A Little History... Women's Rights

by AlyLast Saturday, while channel surfing mid-day, we came across the movie, "The Greatest Game Ever Played."  It is a  story about the far-fetched victory of a former caddy in the US Open in about 1930.  My kids loved it and my husband and I enjoyed it as well.  At some point during the show my five-year-old daughter asked why no girls were playing golf.  Her Daddy explained to her that girls didn't used to be allowed on golf courses.

Not allowed?  She was surprised.  I was taken aback.  My little girl loves to make plans of going to college and running in races.  She is completely unaware that women, until relatively recently, were not allowed many things that we enjoy today.

Her younger bother insisted that girls should still not be allowed on golf courses (he's three).  "Don't you want that for your sissy?" Daddy asked.  "We want her to be able to do everything."  I choked back tears.  I tried to imagine a time when a mother gave birth to a daughter knowing all she would not have the opportunity to do, to be, to accomplish, to say.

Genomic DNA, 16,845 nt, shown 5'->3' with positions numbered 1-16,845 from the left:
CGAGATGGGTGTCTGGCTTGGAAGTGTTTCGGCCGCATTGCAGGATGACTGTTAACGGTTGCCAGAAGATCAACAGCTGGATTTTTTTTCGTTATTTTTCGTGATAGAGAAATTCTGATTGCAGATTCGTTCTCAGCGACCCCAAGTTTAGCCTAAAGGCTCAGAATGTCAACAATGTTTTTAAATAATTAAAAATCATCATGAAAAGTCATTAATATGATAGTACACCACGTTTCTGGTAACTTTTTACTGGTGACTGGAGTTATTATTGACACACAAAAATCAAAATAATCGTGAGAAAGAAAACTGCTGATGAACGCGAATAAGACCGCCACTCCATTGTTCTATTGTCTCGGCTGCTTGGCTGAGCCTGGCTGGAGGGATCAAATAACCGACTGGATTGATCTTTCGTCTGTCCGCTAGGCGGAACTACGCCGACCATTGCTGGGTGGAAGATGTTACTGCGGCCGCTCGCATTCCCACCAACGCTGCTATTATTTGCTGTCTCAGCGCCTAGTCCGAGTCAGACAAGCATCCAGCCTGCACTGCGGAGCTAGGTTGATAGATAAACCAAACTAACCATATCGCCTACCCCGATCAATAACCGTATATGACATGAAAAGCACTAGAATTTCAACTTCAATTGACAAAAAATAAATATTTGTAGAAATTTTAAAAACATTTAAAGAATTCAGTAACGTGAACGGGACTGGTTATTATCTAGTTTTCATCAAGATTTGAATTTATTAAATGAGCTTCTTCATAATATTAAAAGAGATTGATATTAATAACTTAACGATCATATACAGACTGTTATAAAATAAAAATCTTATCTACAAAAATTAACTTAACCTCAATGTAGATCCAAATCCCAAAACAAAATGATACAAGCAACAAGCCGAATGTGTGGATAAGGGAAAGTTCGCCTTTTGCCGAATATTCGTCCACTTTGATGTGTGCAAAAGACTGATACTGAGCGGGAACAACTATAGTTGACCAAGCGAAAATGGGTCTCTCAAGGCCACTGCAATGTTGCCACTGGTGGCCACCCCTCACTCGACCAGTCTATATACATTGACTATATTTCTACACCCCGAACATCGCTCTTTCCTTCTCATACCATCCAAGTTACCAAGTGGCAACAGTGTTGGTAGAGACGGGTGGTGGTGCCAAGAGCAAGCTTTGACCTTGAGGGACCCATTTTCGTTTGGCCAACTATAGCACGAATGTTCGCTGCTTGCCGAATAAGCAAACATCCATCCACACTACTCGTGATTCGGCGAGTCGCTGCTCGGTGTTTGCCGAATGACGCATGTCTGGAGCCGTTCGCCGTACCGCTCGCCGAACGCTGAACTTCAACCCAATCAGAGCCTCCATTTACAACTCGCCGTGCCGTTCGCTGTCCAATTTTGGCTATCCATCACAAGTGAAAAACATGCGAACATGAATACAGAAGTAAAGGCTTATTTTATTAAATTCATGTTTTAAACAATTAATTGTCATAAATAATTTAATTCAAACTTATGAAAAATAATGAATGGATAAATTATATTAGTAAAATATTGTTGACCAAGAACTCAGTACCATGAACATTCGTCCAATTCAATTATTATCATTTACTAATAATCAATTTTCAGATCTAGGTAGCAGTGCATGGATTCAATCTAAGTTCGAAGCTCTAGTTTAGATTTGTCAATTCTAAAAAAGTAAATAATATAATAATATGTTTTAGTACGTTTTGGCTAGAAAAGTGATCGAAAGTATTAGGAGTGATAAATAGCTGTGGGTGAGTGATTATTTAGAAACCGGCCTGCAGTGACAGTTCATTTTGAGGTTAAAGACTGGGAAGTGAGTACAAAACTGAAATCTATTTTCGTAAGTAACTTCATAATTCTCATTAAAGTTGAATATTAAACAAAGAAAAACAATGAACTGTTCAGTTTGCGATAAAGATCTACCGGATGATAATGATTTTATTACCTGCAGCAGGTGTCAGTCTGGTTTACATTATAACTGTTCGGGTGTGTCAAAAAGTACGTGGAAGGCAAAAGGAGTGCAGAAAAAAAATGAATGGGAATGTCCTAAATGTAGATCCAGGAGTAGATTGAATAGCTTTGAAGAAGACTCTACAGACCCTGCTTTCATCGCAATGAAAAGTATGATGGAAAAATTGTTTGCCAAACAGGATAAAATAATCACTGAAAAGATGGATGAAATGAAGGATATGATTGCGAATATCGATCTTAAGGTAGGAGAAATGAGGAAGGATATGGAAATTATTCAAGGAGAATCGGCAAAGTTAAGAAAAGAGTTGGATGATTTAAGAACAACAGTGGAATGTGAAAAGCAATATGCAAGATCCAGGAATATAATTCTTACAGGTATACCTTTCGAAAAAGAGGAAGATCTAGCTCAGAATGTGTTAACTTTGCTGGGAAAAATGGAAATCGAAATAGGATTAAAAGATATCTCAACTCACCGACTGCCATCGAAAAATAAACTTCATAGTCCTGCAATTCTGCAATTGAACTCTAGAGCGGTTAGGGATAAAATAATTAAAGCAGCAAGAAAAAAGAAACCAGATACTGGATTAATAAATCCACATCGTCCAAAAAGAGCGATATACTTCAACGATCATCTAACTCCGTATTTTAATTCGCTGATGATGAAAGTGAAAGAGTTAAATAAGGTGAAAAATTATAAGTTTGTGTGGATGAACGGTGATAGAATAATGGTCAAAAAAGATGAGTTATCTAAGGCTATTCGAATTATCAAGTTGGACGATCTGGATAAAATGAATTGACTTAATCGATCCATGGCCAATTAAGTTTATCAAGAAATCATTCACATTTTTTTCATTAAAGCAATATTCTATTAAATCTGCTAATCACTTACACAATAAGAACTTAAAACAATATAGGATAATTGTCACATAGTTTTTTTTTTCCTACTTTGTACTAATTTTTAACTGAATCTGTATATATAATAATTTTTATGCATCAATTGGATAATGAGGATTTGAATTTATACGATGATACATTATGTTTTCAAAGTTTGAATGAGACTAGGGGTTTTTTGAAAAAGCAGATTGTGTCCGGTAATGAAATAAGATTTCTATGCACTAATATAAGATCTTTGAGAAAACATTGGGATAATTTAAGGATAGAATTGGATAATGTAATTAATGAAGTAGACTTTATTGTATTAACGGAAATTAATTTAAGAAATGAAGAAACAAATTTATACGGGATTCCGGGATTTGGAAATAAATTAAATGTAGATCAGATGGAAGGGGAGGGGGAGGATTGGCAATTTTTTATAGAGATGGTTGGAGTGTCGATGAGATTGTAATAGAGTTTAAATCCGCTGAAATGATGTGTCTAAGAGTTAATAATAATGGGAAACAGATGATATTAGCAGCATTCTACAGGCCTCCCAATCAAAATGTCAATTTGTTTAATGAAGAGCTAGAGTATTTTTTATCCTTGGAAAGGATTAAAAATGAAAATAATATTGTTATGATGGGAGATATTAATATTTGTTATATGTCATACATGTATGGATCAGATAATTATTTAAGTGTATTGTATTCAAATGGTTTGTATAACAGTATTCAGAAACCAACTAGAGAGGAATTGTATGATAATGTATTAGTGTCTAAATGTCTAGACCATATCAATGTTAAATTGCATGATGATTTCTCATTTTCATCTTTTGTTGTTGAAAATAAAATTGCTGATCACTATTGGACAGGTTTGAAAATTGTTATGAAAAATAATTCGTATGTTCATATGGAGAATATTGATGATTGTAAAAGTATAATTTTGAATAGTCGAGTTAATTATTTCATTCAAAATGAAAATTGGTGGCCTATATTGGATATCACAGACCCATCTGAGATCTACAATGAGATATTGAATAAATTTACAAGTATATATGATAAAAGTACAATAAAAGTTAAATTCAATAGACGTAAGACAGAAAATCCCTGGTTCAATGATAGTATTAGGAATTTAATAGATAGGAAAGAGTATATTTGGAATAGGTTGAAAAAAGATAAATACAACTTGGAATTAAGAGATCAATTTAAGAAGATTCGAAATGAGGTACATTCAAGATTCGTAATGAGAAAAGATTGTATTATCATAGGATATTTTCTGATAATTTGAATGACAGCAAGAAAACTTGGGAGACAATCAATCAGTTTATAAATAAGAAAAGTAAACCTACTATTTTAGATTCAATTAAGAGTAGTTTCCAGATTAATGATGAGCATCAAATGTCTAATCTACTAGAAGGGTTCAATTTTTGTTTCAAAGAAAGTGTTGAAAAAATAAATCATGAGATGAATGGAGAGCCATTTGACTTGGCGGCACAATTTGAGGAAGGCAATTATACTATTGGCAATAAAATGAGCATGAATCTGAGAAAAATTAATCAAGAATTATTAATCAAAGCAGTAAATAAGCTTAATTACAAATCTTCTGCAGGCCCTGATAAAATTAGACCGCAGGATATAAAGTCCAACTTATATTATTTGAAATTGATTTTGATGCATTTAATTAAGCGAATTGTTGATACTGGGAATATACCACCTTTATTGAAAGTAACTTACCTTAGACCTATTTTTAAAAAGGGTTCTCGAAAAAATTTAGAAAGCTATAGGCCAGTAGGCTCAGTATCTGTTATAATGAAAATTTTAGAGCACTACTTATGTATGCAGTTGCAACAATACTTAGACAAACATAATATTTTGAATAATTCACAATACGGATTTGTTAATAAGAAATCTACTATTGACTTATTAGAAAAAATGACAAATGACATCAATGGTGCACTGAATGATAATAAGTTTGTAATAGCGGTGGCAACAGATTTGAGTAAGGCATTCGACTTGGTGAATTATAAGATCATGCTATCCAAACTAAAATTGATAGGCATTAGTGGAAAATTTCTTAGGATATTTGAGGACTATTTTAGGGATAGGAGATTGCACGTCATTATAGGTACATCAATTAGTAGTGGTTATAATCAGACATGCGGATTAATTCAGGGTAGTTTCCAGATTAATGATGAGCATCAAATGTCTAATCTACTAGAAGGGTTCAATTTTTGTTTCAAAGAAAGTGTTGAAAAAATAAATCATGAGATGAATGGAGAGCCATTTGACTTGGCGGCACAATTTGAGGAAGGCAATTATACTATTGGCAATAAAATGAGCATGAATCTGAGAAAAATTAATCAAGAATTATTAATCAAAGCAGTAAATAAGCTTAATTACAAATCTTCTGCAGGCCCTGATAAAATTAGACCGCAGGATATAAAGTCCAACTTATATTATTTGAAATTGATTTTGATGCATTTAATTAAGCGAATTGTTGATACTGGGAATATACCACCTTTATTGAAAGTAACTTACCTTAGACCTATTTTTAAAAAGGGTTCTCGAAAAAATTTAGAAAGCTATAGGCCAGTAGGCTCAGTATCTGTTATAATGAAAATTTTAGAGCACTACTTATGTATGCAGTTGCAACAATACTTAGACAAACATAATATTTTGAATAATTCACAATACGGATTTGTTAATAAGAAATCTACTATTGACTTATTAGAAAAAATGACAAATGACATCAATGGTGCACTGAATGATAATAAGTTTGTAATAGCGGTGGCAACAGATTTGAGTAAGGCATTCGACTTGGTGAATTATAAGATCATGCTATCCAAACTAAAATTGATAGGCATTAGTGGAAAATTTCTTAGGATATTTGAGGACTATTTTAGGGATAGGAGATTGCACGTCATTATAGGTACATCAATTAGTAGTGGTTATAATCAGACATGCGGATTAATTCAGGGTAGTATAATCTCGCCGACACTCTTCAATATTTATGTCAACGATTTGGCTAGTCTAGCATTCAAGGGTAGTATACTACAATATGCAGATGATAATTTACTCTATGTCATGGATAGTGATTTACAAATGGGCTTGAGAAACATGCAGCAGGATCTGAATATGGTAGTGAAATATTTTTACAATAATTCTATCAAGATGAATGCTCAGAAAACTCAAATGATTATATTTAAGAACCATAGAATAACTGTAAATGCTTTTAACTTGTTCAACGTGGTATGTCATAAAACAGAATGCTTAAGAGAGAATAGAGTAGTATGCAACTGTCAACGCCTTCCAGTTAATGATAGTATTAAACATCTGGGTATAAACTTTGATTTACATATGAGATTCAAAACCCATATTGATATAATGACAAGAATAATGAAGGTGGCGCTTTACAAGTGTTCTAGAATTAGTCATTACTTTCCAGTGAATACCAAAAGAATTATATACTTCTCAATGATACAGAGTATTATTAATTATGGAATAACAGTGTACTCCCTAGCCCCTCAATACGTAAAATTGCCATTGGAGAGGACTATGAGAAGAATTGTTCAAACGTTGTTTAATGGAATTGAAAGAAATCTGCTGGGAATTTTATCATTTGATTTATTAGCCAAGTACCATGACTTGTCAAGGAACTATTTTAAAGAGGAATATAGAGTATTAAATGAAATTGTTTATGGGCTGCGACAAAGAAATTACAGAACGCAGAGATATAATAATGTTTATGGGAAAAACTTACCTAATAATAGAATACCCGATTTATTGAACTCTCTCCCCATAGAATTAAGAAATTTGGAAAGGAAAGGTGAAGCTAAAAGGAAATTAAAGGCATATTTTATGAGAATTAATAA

I hardly if ever think about the women who came before me, the women who struggled so that I could vote, own property, enter into legal contracts, go to school, and even have personal and parental rights!  It is unimaginable.
Suffrage parade, New York City, May 6, 1912 
According to Dr. Jamal A. Badawin "the status which women reached during the present era was not achieved due to the kindness of men or due to natural progress. It was rather achieved through a long struggle and sacrifice on woman's part and only when society needed her contribution and work, more especially; during the two world wars, and due to the escalation of technological change."

Whatever the reason, I am grateful.  I am grateful to the mothers in the photographs above who didn't care what the neighbors said as they packed their little ones in their carriages that day.  And all the other women who endured ridicule and hardship to create the world in which I live.  The world in which my daughter lives.


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